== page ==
The usefulness of glycemic load is based on the idea that a high glycemic index food consumed in small quantities would give the same effect as larger quantities of a low glycemic index food on blood sugar. For example, white rice is somewhat high GI, so eating 50g of white rice at one sitting would give a particular glucose curve in the blood, while 25g would give the same curve but half the height. Since the peak height is probably the most important parameter, multiplying the amount of carbohydrates in a food serving by the glycemic index gives an idea of how much effect an actual portion of food has on blood sugar level.
A study of weight loss comparing low GL to high GL diets has found no significant differences between the two, indicating that excessive attention to GL within weightloss programs is misplaced and that a range of foods with widely varying GL values can be part of a healthy diet.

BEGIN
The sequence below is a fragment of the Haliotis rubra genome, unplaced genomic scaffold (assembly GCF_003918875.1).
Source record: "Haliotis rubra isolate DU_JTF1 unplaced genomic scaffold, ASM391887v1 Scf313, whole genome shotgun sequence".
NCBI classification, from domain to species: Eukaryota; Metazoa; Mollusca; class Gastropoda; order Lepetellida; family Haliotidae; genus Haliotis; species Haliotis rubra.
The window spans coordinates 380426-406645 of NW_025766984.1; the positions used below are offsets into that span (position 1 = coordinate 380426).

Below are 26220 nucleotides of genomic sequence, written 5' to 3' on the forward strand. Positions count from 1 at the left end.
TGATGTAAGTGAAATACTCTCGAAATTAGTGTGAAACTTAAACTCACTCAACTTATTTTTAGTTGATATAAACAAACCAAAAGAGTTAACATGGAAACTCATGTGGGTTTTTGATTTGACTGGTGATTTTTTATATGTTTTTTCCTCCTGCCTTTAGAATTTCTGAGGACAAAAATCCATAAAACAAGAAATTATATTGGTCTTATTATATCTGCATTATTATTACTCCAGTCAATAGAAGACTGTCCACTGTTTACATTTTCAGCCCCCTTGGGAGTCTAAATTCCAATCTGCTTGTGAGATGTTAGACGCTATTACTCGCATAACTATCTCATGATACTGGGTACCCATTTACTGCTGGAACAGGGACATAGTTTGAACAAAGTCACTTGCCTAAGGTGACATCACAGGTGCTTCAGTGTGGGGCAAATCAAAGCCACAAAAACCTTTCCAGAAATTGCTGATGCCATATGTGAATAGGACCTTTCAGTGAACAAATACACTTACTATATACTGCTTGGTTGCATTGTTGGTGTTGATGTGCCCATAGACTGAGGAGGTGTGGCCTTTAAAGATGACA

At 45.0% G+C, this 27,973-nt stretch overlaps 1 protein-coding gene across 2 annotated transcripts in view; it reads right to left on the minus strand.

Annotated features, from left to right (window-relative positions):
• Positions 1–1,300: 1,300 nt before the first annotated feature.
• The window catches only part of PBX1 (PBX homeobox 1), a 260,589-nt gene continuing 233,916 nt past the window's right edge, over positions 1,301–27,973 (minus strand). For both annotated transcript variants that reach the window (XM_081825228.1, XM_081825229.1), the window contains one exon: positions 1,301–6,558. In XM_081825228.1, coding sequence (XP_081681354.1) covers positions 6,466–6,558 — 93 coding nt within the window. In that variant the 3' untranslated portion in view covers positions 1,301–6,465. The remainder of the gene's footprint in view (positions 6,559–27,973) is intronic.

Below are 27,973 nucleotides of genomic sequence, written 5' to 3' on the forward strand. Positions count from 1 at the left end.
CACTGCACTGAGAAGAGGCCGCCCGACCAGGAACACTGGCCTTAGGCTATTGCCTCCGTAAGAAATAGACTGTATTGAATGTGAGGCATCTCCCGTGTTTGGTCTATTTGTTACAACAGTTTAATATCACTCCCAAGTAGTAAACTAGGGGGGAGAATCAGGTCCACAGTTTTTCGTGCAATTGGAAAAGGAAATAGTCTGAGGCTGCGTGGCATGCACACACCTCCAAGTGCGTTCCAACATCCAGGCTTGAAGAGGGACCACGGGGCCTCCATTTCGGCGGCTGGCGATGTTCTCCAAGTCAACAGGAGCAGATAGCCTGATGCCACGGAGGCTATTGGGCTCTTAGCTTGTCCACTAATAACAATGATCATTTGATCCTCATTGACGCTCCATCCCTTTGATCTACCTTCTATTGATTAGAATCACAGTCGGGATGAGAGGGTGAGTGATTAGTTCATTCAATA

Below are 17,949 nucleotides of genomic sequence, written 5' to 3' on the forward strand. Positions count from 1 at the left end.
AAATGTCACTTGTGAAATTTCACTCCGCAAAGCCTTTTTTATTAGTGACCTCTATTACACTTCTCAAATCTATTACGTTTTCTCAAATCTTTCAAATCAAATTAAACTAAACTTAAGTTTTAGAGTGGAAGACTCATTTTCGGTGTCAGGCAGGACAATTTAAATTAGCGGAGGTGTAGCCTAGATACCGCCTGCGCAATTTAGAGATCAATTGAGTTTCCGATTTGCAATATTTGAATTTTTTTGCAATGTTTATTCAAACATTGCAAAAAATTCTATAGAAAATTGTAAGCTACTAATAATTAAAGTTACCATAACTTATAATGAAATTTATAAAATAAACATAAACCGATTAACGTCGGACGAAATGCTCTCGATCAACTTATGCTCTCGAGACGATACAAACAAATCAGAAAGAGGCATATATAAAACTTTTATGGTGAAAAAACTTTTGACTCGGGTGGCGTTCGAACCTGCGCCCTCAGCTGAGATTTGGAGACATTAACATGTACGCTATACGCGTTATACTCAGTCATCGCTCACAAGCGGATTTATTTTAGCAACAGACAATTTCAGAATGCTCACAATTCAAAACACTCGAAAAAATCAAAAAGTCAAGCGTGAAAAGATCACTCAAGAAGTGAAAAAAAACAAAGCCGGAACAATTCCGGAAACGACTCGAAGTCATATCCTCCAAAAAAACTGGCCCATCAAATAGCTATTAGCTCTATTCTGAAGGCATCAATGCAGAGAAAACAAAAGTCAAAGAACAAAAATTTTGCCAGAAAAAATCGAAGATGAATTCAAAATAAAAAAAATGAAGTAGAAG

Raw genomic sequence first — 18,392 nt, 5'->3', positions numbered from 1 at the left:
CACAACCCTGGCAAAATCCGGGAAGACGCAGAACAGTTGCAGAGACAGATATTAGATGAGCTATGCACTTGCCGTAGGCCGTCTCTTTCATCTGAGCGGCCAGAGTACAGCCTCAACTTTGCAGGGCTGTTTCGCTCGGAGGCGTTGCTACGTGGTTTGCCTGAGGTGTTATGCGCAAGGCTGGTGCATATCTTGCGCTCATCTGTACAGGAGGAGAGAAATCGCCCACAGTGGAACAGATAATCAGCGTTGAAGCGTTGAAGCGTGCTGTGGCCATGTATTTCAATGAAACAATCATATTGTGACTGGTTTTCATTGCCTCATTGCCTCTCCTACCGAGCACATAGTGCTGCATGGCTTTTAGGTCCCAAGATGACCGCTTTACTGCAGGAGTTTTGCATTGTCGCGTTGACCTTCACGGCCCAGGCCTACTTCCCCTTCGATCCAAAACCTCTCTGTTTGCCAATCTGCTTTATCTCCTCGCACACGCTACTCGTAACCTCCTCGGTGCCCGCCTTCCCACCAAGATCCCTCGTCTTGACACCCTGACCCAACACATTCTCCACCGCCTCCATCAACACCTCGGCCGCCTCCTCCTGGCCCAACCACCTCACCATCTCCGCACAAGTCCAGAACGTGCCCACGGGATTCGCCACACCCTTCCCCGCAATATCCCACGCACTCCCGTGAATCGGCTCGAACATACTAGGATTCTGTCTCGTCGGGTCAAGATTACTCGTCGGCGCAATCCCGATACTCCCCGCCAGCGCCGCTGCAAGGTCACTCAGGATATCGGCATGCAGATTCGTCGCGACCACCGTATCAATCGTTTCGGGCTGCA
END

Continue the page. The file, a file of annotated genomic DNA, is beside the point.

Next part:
Glycemic load for a single serving of a food can be calculated as the quantity (in grams) of its carbohydrate content, multiplied by its GI, and divided by 100. For example, a 100g slice serving of watermelon with a GI of 72 and a carbohydrate content of 5g (it contains a lot of water) makes the calculation 5*0.72=3.6, so the GL is 3.6. A food with a GI of 100 and a carbohydrate content of 10g has a GL of 10 (10*1=10), while a food with 100g carbohydrate and a GI of just 10 also has a GL of 10 (100*0.1=10).
Data on GI and GL comes from the University of Sydney (Human Nutrition Unit) GI database at through
|Food||Glycemic index|| Carbohydrate|
|Glycemic Load||Insulin Score|
|Baguette, white, plain (France)||~95||~50%||~48||-|
|Banana, Mean of 10 studies||~52||~20%||~10||~81|
|Carrots, Mean of 4 studies||~47||~7.5%||~3.5||-|
|Corn tortilla (Mexican)||~52||~48%||~25||-|
|Potato, Mean of 5 studies||~50||~19%||~9.3||~121|
|Rice, boiled white, mean of 12 studies||~64||~24%||~15.4||~79|